Video Game Review: “Tomb Raider: Legend”

   Tomb Raider: Legend is an action-adventure video-game released and published by Eidos Interactive. It was the first of many to be developed by Crystal Dynamics. Notably, this was the transition away from Tomb Raider’s developed by them, and not Core Design. Crystal Dynamics went onto develop Tomb Raider: Underworld, the reboot, and the upcoming sequel, so the success speaks for itself. Beyond being a commercial success, Tomb Raider: Legends remains one of the widest acclaimed and most beloved installments to the franchise.

    While Core Design’s work with the franchise is definitely something worth acknowledging, after all, they are the ones that introduced the franchise in the first place. I think a lot can agree that it was time somebody else to take the reigns. Especially after Angel of Darkness failed at adding anything worthwhile to the franchise. (I’ll be taking a look at Tomb Raider: Angel of Darkness at a later time.)

   The story begins with a flashback showing Lara Croft as a nine year-old girl with her mother, Amelia. A plane-crash happens that brings them to the Himalayan mountains where they take refuge at an ancient Buddhist monastery. This ends with them discovering a sword in stone that, when Amelia touches, causes an explosion and presumably her death, leaving for Lara to survive on her own. This continues to haunt Lara. Time continues, and her friend Amanda seemingly dies from a cave falling in on her. When she finds reason to believe that Amanda is alive, she begins searching for the fragments to the lost sword. These events and more lead to the story as it progresses.

    Tomb Raider: Legends brings elements from Arthurian myth, and builds to Tomb Raider: Underworld.

    It doesn’t have dazzlingly brilliant characters, but they are charming and likable. I would even say that they had more of an opportunity to develop themselves than the Tomb Raider: Underworld that came after. If for no other reason than they are allotted more chances at dialogue. The story is interesting, and while I believe it fails at channeling the emotion the story beckons, it’s enjoyable.

   The controls and gameplay is what actually brings this installment front-and-center however, because it’s a delight being able to play as Lara Croft. The melee combat is non-existent, but in this one, it doesn’t seem to matter too much.  I feel like there is a lot to do with the shooting, even more than what it had to do with the shooting in the sequel, and with the variety of different things that you do, such as driving a motorbike, it seems to keep everything fresh from beginning to end.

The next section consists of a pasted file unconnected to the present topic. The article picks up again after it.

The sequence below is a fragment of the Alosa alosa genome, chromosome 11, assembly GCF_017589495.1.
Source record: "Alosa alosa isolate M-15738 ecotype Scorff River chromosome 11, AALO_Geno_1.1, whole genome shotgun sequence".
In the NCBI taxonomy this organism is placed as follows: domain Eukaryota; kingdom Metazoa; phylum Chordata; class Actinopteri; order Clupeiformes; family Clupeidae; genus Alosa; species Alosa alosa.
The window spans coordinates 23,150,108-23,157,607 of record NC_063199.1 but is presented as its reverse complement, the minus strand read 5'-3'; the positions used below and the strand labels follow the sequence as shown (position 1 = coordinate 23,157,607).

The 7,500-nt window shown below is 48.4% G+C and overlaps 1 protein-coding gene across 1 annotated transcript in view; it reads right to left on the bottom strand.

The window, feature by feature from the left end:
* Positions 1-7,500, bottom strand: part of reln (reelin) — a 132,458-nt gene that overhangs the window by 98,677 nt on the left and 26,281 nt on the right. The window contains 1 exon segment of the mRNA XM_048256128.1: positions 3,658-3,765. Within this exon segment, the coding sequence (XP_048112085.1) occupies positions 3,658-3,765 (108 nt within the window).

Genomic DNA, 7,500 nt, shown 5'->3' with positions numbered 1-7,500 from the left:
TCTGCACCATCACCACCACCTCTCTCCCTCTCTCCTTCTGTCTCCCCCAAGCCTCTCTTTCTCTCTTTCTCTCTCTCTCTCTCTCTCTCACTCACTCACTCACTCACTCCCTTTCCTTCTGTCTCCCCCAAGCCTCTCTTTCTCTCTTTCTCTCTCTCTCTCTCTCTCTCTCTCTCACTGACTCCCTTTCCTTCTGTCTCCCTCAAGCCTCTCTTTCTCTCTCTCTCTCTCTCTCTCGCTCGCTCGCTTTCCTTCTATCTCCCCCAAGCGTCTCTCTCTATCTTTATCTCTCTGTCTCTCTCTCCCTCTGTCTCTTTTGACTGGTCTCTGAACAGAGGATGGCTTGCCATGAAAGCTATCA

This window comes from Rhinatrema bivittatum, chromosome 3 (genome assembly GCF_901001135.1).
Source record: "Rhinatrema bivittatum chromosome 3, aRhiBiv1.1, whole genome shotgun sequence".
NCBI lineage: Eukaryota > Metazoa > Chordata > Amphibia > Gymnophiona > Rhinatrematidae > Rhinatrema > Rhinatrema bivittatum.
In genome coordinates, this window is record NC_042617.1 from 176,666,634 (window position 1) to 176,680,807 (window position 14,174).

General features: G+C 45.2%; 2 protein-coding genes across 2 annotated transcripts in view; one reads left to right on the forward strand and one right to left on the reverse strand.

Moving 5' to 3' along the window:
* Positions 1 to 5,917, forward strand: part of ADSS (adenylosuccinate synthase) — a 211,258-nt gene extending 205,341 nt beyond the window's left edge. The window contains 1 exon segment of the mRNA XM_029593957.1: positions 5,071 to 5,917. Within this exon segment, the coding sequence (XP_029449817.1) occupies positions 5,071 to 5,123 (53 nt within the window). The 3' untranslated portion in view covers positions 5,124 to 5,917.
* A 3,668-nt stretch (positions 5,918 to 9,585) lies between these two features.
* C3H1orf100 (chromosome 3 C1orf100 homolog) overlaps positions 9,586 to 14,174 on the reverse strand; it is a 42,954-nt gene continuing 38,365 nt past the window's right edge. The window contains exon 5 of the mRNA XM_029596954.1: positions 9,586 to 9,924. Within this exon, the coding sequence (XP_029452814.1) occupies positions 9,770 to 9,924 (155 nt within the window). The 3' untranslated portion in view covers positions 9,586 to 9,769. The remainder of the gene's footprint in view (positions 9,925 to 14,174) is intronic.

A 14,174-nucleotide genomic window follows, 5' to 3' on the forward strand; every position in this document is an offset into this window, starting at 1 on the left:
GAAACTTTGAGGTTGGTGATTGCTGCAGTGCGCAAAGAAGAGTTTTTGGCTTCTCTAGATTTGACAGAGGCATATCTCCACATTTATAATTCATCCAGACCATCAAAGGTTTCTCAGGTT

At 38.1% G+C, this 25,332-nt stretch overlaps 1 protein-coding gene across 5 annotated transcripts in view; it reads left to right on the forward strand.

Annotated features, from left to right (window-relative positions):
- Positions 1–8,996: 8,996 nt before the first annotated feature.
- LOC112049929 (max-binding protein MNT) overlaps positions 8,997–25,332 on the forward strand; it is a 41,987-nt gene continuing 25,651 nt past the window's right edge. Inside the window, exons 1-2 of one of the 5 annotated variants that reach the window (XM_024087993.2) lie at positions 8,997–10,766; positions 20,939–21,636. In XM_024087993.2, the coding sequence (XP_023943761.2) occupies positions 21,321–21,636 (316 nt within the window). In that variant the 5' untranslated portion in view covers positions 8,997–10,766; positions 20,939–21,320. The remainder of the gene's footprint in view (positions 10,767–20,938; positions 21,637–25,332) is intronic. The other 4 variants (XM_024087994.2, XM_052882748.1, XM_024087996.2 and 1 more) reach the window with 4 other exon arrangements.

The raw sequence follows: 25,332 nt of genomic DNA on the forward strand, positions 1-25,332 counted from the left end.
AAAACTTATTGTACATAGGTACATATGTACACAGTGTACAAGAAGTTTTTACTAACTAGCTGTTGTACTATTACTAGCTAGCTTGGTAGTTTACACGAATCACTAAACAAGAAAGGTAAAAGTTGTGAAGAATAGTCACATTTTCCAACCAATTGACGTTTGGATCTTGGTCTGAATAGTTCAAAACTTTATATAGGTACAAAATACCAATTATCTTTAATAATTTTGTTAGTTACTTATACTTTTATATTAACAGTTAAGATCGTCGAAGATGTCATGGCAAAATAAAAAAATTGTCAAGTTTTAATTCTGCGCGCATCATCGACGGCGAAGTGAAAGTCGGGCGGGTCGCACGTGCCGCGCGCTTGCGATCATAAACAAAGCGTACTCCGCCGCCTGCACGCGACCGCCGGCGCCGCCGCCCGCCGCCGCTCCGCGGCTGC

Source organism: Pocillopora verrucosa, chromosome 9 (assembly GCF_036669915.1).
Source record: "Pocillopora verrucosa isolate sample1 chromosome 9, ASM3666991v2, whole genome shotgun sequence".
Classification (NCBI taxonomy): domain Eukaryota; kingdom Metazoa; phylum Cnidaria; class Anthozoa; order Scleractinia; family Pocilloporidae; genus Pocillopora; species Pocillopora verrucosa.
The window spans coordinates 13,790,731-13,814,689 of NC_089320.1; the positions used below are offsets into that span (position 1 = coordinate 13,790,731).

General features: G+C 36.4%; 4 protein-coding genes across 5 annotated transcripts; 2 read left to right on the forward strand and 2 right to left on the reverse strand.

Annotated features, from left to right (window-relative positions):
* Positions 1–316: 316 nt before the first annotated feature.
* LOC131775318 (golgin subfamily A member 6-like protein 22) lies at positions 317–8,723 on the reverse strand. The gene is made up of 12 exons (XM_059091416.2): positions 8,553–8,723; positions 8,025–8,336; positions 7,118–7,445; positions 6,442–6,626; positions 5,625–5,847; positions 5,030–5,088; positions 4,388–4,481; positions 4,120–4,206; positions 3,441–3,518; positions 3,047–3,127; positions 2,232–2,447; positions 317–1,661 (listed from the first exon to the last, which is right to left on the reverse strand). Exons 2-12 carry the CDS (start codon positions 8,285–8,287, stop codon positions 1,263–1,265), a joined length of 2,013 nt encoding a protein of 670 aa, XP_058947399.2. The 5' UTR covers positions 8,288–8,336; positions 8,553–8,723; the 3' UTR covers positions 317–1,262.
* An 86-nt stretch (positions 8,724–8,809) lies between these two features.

As to be expected with the Tomb Raider franchise, the best part lies with the platforming and puzzle-mechanics. A lot of fun to be had to say the least. I feel like this is one of the first games I have played in a long time that feels like an adventure through the game-play and not the story. I wish I could channel some of the feelings that I had during it, but I’ll merely conclude with exclaiming that I really enjoyed the time I spent playing this!

   The graphics are tremendous as well, beautiful graphics and imagery can be seen through and through, and they are definitely a tremendous improvement over Angel of Darkness in-terms of both inspiration and graphical enhancement. There also doesn’t appear to be any glitches throughout, which was a problem that I particularly had with Underworld. There is only two problems that I see that keep it from achieving its potential. For starters, the conclusion feels anticlimactic. I wasn’t expecting for a boss-battle for the ages because it never really felt like that type, but it ends very suddenly. Although it never really felt like it was building toward anything, I didn’t want for it to merely end without any sort of pay-off. Instead of a pay-off, however, it merely ends. Underworld picks up where Legends left off, but I never really believed I had closure for this experience.

     Lastly, it is also very short.

     It took me eight-hours to finish playing Tomb Raider: Legends, but somebody with actual skill could have easily beaten it in around six or seven. I really wish that it wouldn’t have ended as fast as it did.
    Thankfully, for the all eight hours that I had with it, I was very immersed.

     In conclusion, Tomb Raider:  Legends is a Great Game.

     It offers a tremendously satisfying experience in-terms of platforming and puzzle-work, as well as intricately embroidered graphics. While the story isn’t exactly explosive in-terms of character-development and depth, it manages to succeed more than it fails. It doesn’t last as long as I would have liked, but I thoroughly enjoyed the ride while it lasted.

     Thanks for reading…

Rating: – 4.2 out of 5.0